Researchers gave human toddlers a puzzle box and showed them how to solve it. The process involved pulling a lever that did absolutely nothing, and the kids couldn't get their heads around how they didn't actually have to pull the lever to open the box and get their treat. Even if a task step is useless, they still do it. It's called overimitation.
Dogs, on the other hand, were able to figure out which steps they could drop and still get to their end goal faster and more efficiently. Even though they went through the useless steps at first, dogs were able to adjust what they had learned on their own. That essentially means that they listened to the advice they were given, then took it upon themselves to filter out the stupid stuff. That ability suggests they're more efficient and better learners than human toddlers, and honestly? We always knew that.
Why do dogs roll in the worst-smelling stuff on the planet?
Any dog owner will recognize the shoulder lean, the butt in the air … and you know that, no matter what you say, Pupper's just found something fun to roll in. It's making your eyes water already, so how can dogs, with their clearly superior sense of smell, even stand it?
Dog behaviorist Stanley Coren, PhD, took a crack at figuring out just they they can't seem to stop themselves. He noted that the things dogs choose to roll in are usually organic things, whether it's the remains of a dead animal or poop. After going through a bunch of theories that made no real sense, he came to a couple of different conclusions. One is the idea that it's an evolutionary throwback to the days they were living in packs and hunting. Rolling in something stinky likely served to mask their own scent, and might allow hunting packs of dogs to get closer to their prey before they're detected.
He came up with something else, too, and you can think of it in human terms. For us, sight is our primary way of receiving sensory input and information. When we see something particularly powerful, we're moved by it. It's the same thing for dogs, only their sense of smell is their most powerful input. The stronger the smell, the happier they are. So basically, your worst fears are true: Pupper really might be rolling in dead things just because he likes being stinky.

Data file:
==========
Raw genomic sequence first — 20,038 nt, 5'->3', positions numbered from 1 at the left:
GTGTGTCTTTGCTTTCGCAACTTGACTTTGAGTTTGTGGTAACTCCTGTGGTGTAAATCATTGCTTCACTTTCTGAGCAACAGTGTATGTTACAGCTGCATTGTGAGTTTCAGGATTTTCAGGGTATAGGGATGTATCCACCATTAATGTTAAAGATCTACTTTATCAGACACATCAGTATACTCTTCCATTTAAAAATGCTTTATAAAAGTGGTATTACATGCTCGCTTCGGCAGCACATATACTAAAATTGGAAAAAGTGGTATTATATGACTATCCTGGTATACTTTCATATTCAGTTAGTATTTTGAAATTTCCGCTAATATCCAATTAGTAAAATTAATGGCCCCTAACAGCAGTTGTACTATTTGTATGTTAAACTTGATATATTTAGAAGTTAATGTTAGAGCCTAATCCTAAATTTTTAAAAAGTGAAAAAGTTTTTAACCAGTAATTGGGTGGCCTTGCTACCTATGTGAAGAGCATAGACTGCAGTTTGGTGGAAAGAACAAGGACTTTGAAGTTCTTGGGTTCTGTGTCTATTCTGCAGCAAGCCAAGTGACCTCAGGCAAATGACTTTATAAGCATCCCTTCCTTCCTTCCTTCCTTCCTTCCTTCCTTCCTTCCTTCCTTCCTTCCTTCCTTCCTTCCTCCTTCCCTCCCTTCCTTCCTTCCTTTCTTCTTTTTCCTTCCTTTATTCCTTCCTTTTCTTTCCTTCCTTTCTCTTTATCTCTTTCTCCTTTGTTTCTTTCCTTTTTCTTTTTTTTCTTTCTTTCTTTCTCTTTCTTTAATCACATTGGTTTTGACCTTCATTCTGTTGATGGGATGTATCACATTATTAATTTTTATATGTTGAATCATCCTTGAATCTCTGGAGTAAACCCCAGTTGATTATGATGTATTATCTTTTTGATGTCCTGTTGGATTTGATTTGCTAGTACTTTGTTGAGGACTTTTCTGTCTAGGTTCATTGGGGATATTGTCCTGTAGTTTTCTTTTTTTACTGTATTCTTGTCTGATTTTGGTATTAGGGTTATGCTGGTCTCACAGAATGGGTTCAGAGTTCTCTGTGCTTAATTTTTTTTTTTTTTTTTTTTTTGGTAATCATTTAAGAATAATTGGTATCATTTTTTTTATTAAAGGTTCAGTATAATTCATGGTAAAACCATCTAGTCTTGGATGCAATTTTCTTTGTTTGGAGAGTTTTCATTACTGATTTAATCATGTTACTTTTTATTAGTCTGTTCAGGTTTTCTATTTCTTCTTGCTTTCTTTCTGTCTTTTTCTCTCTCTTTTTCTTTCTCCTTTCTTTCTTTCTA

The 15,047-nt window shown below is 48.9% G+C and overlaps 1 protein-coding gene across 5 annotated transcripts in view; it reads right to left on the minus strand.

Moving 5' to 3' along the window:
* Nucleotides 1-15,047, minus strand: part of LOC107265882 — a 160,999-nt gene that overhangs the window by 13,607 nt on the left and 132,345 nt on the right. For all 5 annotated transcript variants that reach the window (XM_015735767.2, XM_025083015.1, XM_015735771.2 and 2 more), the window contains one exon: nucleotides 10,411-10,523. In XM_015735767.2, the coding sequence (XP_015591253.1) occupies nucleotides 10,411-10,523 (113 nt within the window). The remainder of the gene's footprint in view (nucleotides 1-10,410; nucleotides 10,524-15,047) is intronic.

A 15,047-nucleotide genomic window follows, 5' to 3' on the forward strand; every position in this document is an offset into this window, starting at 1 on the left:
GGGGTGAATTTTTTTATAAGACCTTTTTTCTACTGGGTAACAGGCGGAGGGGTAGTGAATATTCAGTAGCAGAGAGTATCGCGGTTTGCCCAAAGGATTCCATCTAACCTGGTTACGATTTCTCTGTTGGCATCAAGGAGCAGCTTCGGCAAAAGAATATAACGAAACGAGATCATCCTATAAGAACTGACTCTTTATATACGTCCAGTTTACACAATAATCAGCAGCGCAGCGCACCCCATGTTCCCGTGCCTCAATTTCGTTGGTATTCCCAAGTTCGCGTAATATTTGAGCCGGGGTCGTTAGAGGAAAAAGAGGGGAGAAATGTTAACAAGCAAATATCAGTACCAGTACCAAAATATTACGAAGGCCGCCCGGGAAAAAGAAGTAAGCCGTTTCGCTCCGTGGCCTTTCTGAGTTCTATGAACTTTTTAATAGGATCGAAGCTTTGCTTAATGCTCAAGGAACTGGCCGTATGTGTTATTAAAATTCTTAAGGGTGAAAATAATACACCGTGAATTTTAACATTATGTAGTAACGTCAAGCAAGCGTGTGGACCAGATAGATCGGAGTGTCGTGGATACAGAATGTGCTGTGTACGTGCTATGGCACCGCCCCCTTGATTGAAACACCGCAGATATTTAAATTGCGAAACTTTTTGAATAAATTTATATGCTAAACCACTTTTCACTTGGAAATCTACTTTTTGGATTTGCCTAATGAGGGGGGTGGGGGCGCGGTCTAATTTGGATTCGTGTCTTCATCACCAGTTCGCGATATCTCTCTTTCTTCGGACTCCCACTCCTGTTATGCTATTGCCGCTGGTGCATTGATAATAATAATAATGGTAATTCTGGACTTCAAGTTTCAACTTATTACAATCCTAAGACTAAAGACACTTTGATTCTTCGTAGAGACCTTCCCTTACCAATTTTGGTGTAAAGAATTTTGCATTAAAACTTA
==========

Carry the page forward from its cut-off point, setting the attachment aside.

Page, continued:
What's with the butt-sniffing?
As a mere human, you're probably baffled by what could possibly be so interesting about the smell of dog butt that other dogs just must smell it. And not just smell — they need to get a good long whiff that's bordering on obsessive-compulsive. Factor in the idea that some dogs have a sense of smell that's up to a hundred thousand times stronger than ours, and seriously, what's with the butt-sniffing?
Dogs aren't exactly smelling other butts … at least, not in the way you think they might be. They're actually getting a whiff of what's coming from something disgustingly called the "anal sac." This is the source of some chemical secretions that contain a huge amount of information about the dog, as poorly designed as the whole thing might seem. One dog can tell a ton from what's coming out of these glands, right down to their new friend's diet and current emotional state.
Right, so what about the elephant-fartsies in the room? Wouldn't other backside smells override any sort of chemical a dog's giving off? Researchers have found that the chemical compounds are only half of the communication network, and that dogs have a super-sensitive receptor in their noses called the Jacobson's organ. This particular receptor doesn't sense any kind of poop smell or fartsies, but it's tuned to the particular acids secreted by the anal glands. It allows them to completely filter out any other scents that might get in the way of receiving this chemical communication, and it's also the same organ they use when they're sniffing around the popular pee tree at the dog park.
So, hopefully that makes you feel a little better. You dog doesn't have a weird fetish after all, just a weird way of shaking hands with their own species and a mildly unfortunate design flaw. Oh and, before you get all judgmental about Pupper's funk, don't forget that humans have the same sort of glands that dogs do. Ours just happen to be located in slightly different places, and that's why some dogs are dedicated crotch-sniffers. They're getting all kinds of information about us there, but really? We'd prefer it if they'd just ask.
What's with the circling?
Stanley Coren is a psychologist who's an expert in dog behavior, and he decided to get to the bottom of this one. He tested 62 dogs on various surfaces to see what kind of behavior they demonstrated before lying down. He found that dogs who were put into an area with an uneven surface (shag carpeting) were three times as likely to spin in at least one circle before they settled down.
Coren believes that confirms at least part of one theory: they're simply trying to get comfortable. Other parts of the theory suggest that this behavior is also hardwired into them from their wild days, and that the circling is partially scaring away any bugs that might bite, kicking away any sharp rocks or sticks, and simply just making the ground more suitable for snoozing.
Do dogs get jealous?